Q&A: What is ‘Franciscan’ about Franciscan University of Steubenville?

Franciscan University of Steubenville in Steubenville, Ohio, is widely known as one of the most faithful institutions of Catholic higher education. But among those institutions recommended in The Newman Guide, it is the only one that maintains a “Franciscan” identity. The Cardinal Newman Society recently caught up with Father Jonathan St. André, a Franciscan friar of the Third Order Regular who works and ministers at Franciscan University, about what makes this Catholic university so unique.

Newman Society: When someone says they are “going to Steubenville,” most Catholics today immediately recognize that they are headed to that vibrant Catholic university in Ohio. We almost forget to say, “Franciscan University,” and yet the Franciscan charism is essential to the education you provide. What is it about Franciscan University’s charism that makes it so special? 

Fr. Jonathan St. André, TOR: The primary charism of Franciscan University of Steubenville is ongoing conversion, since that charism is the foundation of the TOR friars who serve at the University (the Franciscan Friars of the Third Order Regular of Penance—penance being another word for ongoing conversion). The University’s charism is to offer in everything it does the opportunity for people to become disciples of Our Lord Jesus Christ! People can tell there is something special here, and what they sense is a vibrant faith rooted in an openness to the Holy Spirit and the joy that comes from following the Lord.

Newman Society: As a Franciscan friar yourself, you have studied the lives of Saint Francis of Assisi and Saint Clare. What about their lives translates into a Franciscan University education?

Fr. Jonathan St. André, TOR: Contrary to popular opinion, Saint Francis and Saint Clare were not against education, rather, they were wary of the pride that can puff up one who has been educated, and they warned that studies were to be promoted as long as they did not extinguish the spirit of prayer and devotion. A Franciscan University education is Franciscan in that it promotes humility through study, always recognizing that one is called to further learning and to be generous in sharing what one has learned. A Franciscan education aims to direct all disciplines to charity, the love of God and love of neighbor. Saint Francis and Saint Clare exemplified this love of God and love of neighbor in the way in which they encountered all created things. They saw the hand of God in creation, and they shared this vision of God’s presence in the material world with their followers so that through the created world every person could make their way toward the eternal life for which they were made. At Franciscan University, we seek to adopt the same understanding of Saint Francis and Saint Clare—that the created world leads us back to God.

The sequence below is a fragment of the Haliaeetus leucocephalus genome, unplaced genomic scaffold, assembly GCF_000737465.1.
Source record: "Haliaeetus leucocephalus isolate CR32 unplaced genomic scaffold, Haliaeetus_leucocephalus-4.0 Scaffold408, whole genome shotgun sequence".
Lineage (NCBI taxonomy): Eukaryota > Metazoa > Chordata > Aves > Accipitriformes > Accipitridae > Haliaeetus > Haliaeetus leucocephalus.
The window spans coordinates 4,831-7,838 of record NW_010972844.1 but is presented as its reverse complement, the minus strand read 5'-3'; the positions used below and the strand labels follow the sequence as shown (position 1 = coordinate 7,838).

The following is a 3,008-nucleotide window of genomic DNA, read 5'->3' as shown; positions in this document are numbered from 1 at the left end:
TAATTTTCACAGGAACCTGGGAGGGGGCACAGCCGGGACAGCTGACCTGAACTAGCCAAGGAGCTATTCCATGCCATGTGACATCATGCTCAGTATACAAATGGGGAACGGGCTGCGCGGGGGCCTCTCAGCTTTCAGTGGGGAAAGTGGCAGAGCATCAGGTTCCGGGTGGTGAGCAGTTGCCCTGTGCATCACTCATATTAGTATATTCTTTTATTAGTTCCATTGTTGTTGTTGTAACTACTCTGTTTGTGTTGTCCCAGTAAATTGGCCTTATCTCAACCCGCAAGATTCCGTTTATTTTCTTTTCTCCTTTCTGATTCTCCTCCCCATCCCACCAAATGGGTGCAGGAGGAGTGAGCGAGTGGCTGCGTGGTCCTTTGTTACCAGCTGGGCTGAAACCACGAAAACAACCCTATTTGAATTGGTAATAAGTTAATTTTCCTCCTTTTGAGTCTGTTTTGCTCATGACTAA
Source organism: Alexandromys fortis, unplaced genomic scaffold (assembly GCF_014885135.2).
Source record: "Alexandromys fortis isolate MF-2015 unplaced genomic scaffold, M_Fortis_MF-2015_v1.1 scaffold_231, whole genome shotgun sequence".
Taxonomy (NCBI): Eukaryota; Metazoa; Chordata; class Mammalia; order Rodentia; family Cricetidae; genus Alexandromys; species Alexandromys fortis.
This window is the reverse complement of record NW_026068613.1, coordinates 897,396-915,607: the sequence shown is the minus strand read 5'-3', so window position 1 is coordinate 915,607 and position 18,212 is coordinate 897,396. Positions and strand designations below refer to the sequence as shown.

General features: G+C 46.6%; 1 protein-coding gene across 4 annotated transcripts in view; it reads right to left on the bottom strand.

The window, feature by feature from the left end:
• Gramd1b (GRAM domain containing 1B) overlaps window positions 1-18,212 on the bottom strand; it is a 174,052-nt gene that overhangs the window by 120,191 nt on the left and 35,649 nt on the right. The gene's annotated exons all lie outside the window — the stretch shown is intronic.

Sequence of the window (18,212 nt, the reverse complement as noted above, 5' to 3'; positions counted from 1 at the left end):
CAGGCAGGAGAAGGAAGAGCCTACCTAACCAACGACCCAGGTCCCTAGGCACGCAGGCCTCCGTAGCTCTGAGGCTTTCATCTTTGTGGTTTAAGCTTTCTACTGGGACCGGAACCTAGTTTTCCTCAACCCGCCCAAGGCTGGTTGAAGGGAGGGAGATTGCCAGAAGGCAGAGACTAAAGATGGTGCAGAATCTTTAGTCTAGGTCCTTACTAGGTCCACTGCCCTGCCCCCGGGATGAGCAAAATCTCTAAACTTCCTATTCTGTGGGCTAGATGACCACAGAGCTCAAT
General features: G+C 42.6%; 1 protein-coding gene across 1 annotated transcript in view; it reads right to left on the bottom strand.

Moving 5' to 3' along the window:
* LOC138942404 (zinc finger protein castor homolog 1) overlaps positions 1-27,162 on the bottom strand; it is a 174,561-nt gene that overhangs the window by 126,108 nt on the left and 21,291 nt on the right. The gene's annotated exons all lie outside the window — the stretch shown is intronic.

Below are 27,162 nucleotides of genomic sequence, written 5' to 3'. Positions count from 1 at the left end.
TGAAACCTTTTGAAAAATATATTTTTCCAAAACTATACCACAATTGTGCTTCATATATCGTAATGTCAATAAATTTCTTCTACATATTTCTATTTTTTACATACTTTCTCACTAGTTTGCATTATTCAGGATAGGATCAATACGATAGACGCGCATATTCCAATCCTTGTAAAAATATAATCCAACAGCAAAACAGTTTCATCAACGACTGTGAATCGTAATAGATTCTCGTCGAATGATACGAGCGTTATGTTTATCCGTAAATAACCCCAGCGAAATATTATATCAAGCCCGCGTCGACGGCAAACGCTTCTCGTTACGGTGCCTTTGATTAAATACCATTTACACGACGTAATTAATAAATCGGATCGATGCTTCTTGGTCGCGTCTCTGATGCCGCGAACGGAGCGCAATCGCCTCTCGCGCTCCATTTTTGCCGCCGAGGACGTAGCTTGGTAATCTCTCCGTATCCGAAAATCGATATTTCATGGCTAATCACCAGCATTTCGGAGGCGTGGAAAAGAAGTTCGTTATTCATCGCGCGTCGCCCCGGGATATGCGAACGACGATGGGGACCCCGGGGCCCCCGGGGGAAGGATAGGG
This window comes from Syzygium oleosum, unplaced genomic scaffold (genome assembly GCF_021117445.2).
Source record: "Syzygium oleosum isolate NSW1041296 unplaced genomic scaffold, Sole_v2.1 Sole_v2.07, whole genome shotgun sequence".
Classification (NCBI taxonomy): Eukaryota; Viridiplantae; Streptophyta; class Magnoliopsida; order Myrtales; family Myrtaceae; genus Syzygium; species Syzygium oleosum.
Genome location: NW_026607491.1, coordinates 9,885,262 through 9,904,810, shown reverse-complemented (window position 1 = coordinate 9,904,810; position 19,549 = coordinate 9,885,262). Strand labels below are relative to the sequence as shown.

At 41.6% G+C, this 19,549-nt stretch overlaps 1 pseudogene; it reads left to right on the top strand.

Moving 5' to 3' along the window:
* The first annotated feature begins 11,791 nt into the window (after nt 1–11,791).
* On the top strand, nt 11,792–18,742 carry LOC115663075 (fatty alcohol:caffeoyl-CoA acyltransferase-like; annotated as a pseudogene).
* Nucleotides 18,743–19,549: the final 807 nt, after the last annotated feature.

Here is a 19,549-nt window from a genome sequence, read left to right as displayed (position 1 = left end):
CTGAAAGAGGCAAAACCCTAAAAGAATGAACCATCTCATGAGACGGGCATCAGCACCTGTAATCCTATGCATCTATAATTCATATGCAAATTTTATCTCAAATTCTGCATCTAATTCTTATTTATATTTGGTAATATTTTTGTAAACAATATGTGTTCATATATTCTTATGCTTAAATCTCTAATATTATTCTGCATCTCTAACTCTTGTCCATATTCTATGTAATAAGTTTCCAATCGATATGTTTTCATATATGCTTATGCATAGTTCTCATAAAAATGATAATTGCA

Newman Society: How do students experience this Franciscan charism on campus and in the classroom?

Fr. Jonathan St. André, TOR: Whether it is in the classroom, on the sports field, participating in our households (faith-based communities) or going on a mission, there are multiple invitations to grow in holiness every day and throughout one’s time at Franciscan University. Saints Francis and Clare were in love with Jesus and the mysteries of his life, particularly the Incarnation and the Passion. Students experience the Franciscan charism in the University’s devotion to the Lord in the Eucharist (daily Mass, perpetual adoration of the Blessed Sacrament) and in the call to ongoing conversion (sacrament of reconciliation). We cultivate the Franciscan charism on campus by celebrating Franciscan feast days and teaching our community about the holy men and women of the Franciscan tradition. The friars in their witness and preaching seek to show our University community the many ways that they can live the Gospel in fulfilling their personal vocation to holiness. In the classroom, students are taught the connection between the Franciscan charism and the discipline they are studying. Students can also enroll in classes that focus on Franciscan spirituality and gain a Franciscan Studies minor.

Newman Society: What do you hope Franciscan University students carry forward into their lives after graduation?

Fr. Jonathan St. André, TOR: I hope our students who graduate bring with them a deep, vibrant, personal relationship with the Lord grounded in a sacramental life in the Church. I hope they have a sense of their personal vocation to holiness and a sense that their discipline of study can be carried out to the glory of God. I hope they continue the deep relationships they have formed and always foster a sense of Christian community in their lives.

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